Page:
Modest increase in U.S. small business employment in March: Survey

895,000 jobs added in last 5 years
||Last Updated: 03/31/2015

MOUNTAIN VIEW, Calif. — A total of 15,000 new jobs were added in the small business sector in the United States in March, according to the Intuit Quickbooks Small Business Employment Index. That’s a slight decrease from the previous month.

Over the last five years, 895,000 jobs have been added to small business sector in the United States.

“This is a modest increase in the employment level for small business – just one per cent above a year ago and far below the 2.5 per cent increase for the overall economy,” said Susan Woodward, economist with Intuit.

Hourly employees worked an average of 107.4 hours in March, 23 minutes less in comparison to February figures. Simultaneously their wages rose by two cents an hour in March, an increase of 0.1 per cent. Furthermore, the hourly wage is 2.6 per cent higher than one year ago. With inflation sitting at zero since March of last year, that represents a real wage gain over the past year.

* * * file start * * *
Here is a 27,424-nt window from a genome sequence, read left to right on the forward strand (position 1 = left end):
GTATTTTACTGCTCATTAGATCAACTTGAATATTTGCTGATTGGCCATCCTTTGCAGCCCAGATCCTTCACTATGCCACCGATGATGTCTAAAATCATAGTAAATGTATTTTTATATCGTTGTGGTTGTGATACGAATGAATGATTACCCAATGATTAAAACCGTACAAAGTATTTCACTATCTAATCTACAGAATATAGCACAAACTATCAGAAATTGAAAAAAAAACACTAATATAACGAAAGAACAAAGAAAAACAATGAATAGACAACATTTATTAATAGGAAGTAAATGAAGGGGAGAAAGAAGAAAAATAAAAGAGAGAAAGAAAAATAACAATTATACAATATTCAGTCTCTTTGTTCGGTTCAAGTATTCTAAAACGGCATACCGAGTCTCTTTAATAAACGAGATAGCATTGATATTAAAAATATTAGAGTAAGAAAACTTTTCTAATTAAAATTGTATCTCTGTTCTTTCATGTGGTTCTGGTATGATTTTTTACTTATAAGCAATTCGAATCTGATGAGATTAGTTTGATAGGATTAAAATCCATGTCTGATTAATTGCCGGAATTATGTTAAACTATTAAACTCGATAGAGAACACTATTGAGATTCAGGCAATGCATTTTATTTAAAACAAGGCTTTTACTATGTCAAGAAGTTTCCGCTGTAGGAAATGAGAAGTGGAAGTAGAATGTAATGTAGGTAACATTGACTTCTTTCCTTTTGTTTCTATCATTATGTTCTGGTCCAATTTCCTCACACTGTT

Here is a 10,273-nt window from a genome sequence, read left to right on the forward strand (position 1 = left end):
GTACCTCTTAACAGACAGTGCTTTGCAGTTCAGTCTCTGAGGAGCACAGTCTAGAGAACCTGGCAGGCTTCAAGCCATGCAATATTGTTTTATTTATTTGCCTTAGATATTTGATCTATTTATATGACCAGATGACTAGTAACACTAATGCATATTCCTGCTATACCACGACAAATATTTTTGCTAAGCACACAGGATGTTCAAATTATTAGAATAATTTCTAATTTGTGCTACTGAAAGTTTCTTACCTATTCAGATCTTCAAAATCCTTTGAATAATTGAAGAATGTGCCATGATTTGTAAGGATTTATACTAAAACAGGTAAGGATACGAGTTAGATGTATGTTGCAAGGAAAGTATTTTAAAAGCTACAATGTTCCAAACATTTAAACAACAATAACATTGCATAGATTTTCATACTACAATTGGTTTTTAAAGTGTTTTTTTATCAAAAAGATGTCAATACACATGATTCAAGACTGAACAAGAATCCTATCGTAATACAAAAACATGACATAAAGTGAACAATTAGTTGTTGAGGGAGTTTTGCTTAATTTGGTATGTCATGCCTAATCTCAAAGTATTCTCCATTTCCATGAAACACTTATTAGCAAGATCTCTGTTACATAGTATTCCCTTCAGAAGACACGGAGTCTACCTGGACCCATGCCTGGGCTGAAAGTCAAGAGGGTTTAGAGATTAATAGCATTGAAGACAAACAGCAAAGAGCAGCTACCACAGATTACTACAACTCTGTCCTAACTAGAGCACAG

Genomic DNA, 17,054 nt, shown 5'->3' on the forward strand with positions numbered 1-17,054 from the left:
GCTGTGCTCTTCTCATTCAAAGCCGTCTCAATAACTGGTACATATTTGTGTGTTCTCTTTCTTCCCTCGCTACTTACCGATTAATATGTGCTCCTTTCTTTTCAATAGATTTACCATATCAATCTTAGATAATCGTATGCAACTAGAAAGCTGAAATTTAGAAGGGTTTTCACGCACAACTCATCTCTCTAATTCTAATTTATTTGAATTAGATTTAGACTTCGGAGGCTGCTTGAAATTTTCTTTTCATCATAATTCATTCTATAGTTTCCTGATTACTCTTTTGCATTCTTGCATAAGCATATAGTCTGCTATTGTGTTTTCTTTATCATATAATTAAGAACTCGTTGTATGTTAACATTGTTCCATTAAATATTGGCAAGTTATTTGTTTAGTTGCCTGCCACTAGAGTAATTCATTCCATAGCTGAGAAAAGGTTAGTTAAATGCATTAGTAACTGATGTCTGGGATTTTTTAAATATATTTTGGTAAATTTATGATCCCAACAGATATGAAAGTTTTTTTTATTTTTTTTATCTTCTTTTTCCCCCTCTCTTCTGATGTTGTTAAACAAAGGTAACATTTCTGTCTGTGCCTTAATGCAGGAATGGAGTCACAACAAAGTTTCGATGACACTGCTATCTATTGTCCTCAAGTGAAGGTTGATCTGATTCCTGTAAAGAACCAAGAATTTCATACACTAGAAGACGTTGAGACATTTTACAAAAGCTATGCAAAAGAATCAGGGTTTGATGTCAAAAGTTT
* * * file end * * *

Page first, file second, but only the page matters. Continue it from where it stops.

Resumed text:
Small business employees` pay fell by 0.16 per cent — or down by US$4.30 for the month compared to February figures. The total compensation average in March was US$2,760 per month.

“We see some softness in small business employment — fewer hourly people working full time, a decline in hours worked, and a decline in the hiring rate, despite a rise in the hourly wage and overall, a rise in employment,” Woodward said.


Overall revenues per small business fell by 0.14 per cent across all industries in February. (Revenue is reported one month behind the employment figures.) The professional services category showed the highest monthly increase in revenue at 0.2 per cent, while the real estate category had the largest revenue decline, falling to 0.5 per cent in February.

“The falling revenue we have seen over the last few months is the first such episode since revenues began expanding again in August 2008,” said Woodward. “This appears to be weather related. The revenue figures, like the employment figures, are adjusted for seasonality but not for especially bad weather."

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